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[Repost] Windows 8x: Longhorn and .NET Mark II (Part 1)

By Matt A. Tobin on Tuesday, May 27th, 2014
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The Windows 8 series of Operating Systems is no doubt a technical and usability transition between the past of Windows NT and Win32 to what we know to be Windows Runtime and what we speculate is known as Midori.

For those who may not know, Midori is/was the current form of a MS Research Project called Singularity which was to be a new core for a future OS from Microsoft based on managed code and is possibly at some point a possible replacement for what we know today as the Windows NT Kernel. But there is not that much information out on Midori so we will leave that to the future.

What we do know is currently the Windows 8 Series of Operating Systems, Windows 8x if you will, is a transition from what we knew as Windows in the past to what will become Windows in the future.

This process has been going to be a long and hard transition for everyone who does more than the most basic tasks like web browsing.

When Sinofsky took over the Windows Team he had to deal with the Longhorn failure and critical failure of the more traditional but foundation laying Windows Vista. His job for Windows 7 was actually extremely easy in comparison with the previous Windows Team. Fix up Vista and advance the current codebase and stabilize and add to the new foundations laid in NT 6.

This was very straightforward and we got Windows 7 which is a fantastic operating system. Everything Vista promised (but not longhorn).

Microsoft had many plans for integration of services, app stores, service as a platform, and unification of everything under one brand long before the likes of Apple and Google actually made them a reality. This around 2002 was called “.NET”.

We saw several indications, rumours, and speculation about .NET at the time. These started to manifest themselves in Codename Whistler which became Windows XP. After XP was released work on the next version of Windows started. Codename Longhorn was to be that bridge between Windows of the past culminating in Windows XP (the unificiation of Win9x and WinNT) and the future which was Codenamed Blackcomb.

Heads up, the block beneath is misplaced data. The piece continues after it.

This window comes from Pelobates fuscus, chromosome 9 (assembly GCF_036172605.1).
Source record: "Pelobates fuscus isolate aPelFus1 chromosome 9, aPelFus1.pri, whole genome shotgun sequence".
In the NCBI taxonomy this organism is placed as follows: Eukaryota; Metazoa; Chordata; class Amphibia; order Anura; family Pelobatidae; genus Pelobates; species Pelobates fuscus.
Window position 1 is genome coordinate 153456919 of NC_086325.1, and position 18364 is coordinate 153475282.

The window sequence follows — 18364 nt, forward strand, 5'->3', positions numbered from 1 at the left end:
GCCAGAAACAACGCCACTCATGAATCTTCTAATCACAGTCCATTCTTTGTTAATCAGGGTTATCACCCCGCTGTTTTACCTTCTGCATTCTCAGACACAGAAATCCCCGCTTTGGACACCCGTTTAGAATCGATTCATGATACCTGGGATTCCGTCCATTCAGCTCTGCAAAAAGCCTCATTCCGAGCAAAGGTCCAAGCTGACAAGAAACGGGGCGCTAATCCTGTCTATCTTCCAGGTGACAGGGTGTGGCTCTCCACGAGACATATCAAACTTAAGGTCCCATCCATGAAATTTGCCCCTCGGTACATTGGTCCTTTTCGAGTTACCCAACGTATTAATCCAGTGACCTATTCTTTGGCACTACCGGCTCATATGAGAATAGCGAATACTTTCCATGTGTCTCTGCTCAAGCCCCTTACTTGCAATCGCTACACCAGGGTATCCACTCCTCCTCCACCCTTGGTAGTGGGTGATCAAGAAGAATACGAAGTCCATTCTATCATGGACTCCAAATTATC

Whistler and Blackcomb are mountains and a lodge between them is named Longhorn.

Windows Longhorn would have started to provide what we call today “service as a platform” and a new application programming model which old documents can still be found on msdn/technet. It literally would have been the bridge between local computing and what we call cloud services.

Unfortunately, it did not pan out that way due to many delays and shifting of resources off Longhorn to deal with the summer of worms, XP SP2’s development, and the NT 5x codebase could not sustain these new technologies without starting to collapse under it’s own weight.

Around 2004-2005 it was decided that since Microsoft HAD to get an operating system out there and needed to retool the codebase to lay a foundation for these new technologies rather than trying to tack them on to the current codebase, development was reset. This event has been nicknamed “Omega 13” which is where Windows Vista comes from. It starts with the then pre-release codebase for Windows Server 2003 and starts the retooling and rethinking of the whole foundation of Windows.

Windows Vista’s foundational changes were massive compared to NT 5x and laid the foundation for the future where Microsoft could attempt these concepts for Longhorn (and some dating back to Cario/NT4) later on. So when Windows Vista was released it only had about two years of actual development and besides some of the UI changes like Aero which it inherited from Longhorn much of what was originally promised wasn’t in it. That coupled with such a perceived long development time with the whole of LH being scrapped caused OEMs to hesitate in releasing the next generation computers and drivers for Vista. THIS is what lead to the critical failure Vista but it also lead to the overall success of Windows 7.

Now that the foundation was laid and Windows 7, in everyone’s eyes, fixed any issues that Vista had. Microsoft could go forward with Windows 8 and implement their original plans that they had wanted to some years prior.

However, times have changed and everyone else has managed to, already to varying degrees, implemented most of Microsoft’s own .NET plan in the form of Google and Apple’s services.

In Part II, we will discuss what happened with .NET during the Vista and Windows 7 years and how with the Windows 8 series of operating systems these same sorts of concepts are back with a vengeance and fury.